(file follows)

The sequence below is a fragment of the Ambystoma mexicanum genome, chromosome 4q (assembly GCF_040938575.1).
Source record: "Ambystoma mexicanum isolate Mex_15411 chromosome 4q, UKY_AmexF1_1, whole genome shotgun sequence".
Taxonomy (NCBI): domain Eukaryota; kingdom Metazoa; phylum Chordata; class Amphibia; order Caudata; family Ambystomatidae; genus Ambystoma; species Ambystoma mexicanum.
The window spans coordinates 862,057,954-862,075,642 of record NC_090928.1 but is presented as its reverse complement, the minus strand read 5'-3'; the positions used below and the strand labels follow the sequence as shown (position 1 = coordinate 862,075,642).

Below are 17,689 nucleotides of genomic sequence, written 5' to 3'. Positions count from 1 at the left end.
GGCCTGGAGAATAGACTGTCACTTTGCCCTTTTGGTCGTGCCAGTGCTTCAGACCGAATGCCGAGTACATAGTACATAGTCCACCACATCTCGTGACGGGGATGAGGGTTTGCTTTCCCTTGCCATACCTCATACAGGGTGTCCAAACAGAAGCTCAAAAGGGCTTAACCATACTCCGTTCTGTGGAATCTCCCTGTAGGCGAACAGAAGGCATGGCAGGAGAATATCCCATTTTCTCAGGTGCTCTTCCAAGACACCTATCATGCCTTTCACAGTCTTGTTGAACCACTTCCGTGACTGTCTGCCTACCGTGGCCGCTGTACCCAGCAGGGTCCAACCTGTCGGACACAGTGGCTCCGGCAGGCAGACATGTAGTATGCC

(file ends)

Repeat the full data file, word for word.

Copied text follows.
The sequence below is a fragment of the Ambystoma mexicanum genome, chromosome 4q (assembly GCF_040938575.1).
Source record: "Ambystoma mexicanum isolate Mex_15411 chromosome 4q, UKY_AmexF1_1, whole genome shotgun sequence".
Taxonomy (NCBI): domain Eukaryota; kingdom Metazoa; phylum Chordata; class Amphibia; order Caudata; family Ambystomatidae; genus Ambystoma; species Ambystoma mexicanum.
The window spans coordinates 862,057,954-862,075,642 of record NC_090928.1 but is presented as its reverse complement, the minus strand read 5'-3'; the positions used below and the strand labels follow the sequence as shown (position 1 = coordinate 862,075,642).

Below are 17,689 nucleotides of genomic sequence, written 5' to 3'. Positions count from 1 at the left end.
GGCCTGGAGAATAGACTGTCACTTTGCCCTTTTGGTCGTGCCAGTGCTTCAGACCGAATGCCGAGTACATAGTACATAGTCCACCACATCTCGTGACGGGGATGAGGGTTTGCTTTCCCTTGCCATACCTCATACAGGGTGTCCAAACAGAAGCTCAAAAGGGCTTAACCATACTCCGTTCTGTGGAATCTCCCTGTAGGCGAACAGAAGGCATGGCAGGAGAATATCCCATTTTCTCAGGTGCTCTTCCAAGACACCTATCATGCCTTTCACAGTCTTGTTGAACCACTTCCGTGACTGTCTGCCTACCGTGGCCGCTGTACCCAGCAGGGTCCAACCTGTCGGACACAGTGGCTCCGGCAGGCAGACATGTAGTATGCC